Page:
Force

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Force

Power, violence, compulsion, or constraint exerted upon or against a person or thing. Power dynamically considered, that is, in motion or in action; constraining power, compulsion; strength directed to an end. Commonly the word occurs in such connections as to show that unlawful or wrongful action is meant, e.g., forcible entry.

Power statically considered, that is, at rest, or latent, but capable of being called into activity upon occasion for its exercise. Efficacy; legal validity. This is the meaning when we say that a statute or a contract is in force.

Reasonable force is that degree of force that is appropriate and not inordinate in defending one's person or property. A person who employs such force is justified in doing so and is neither criminally liable nor civilly liable in tort for the conduct.

Deadly Force is utilized when a person intends to cause death or serious bodily harm or when he or she recognizes personal involvement in the creation of a substantial risk that death or bodily harm will occur.

West's Encyclopedia of American Law, edition 2. Copyright 2008 The Gale Group, Inc. All rights reserved.
References in periodicals archive ?
Underlying Cooper's notion of a "double standard" is the belief that force is somehow backwards, a lower stage on man's evolutionary ascent to a forceless world where conscience rules.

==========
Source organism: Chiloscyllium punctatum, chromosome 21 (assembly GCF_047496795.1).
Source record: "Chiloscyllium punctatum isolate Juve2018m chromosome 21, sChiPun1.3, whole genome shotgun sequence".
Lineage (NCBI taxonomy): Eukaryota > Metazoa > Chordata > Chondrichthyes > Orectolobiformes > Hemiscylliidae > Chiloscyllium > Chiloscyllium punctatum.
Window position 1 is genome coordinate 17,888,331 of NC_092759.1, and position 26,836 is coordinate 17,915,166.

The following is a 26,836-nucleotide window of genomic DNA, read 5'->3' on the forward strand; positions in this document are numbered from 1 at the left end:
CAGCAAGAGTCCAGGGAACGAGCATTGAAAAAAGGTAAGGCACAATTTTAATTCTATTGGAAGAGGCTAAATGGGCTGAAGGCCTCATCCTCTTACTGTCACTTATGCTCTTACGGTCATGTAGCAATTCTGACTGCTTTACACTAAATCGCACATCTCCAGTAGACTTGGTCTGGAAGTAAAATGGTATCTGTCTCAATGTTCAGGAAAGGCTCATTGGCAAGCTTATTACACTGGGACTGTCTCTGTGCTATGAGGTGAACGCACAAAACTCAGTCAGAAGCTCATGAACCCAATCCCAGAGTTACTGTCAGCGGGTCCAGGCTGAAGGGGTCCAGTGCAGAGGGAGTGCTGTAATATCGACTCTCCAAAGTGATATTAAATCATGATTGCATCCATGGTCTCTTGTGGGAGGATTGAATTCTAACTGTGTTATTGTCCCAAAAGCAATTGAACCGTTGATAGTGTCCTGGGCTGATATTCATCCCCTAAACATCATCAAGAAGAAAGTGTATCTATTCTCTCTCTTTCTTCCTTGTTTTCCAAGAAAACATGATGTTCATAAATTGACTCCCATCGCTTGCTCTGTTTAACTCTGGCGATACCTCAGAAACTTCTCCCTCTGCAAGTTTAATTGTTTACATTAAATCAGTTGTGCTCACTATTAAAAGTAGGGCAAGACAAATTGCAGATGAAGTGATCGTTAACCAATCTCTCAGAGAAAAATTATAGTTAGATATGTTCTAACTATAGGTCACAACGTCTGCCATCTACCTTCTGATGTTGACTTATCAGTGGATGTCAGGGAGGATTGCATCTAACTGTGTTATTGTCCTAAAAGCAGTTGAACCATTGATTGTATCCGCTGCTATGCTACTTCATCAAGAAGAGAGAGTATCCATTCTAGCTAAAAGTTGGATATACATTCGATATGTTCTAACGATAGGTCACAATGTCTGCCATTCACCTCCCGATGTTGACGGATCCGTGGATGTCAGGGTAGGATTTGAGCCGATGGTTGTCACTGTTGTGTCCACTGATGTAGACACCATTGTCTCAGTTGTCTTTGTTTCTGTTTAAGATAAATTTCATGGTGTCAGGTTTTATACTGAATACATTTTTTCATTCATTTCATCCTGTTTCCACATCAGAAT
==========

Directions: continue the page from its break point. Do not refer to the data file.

Indeed, if we consider contrasts between forceful and forceless WAMs different from the one we have just contemplated and attempt to discern various features WAMs should possess in order to be accorded any mitigating force, and we then apply these results to the case at hand (as I've done elsewhere, (18) and as we'll briefly see in section 3.2), we find that the warranted assertability objection against contextualism fails miserably to meet all manner of other reasonable criteria we can discern for what it would take for a WAM to be successful.
The secret of true adequation is that the mental force becomes forceless in the decisive point, like a balance pointer at zero, by listening to both sides at once, percept and concept.
The day after the Countryside March the then Agriculture Secretary Mr Jack Cunningham, now the forceless Government enforcer, said Labour would be "failing in its duty" if it did not listen to the marchers' concerns.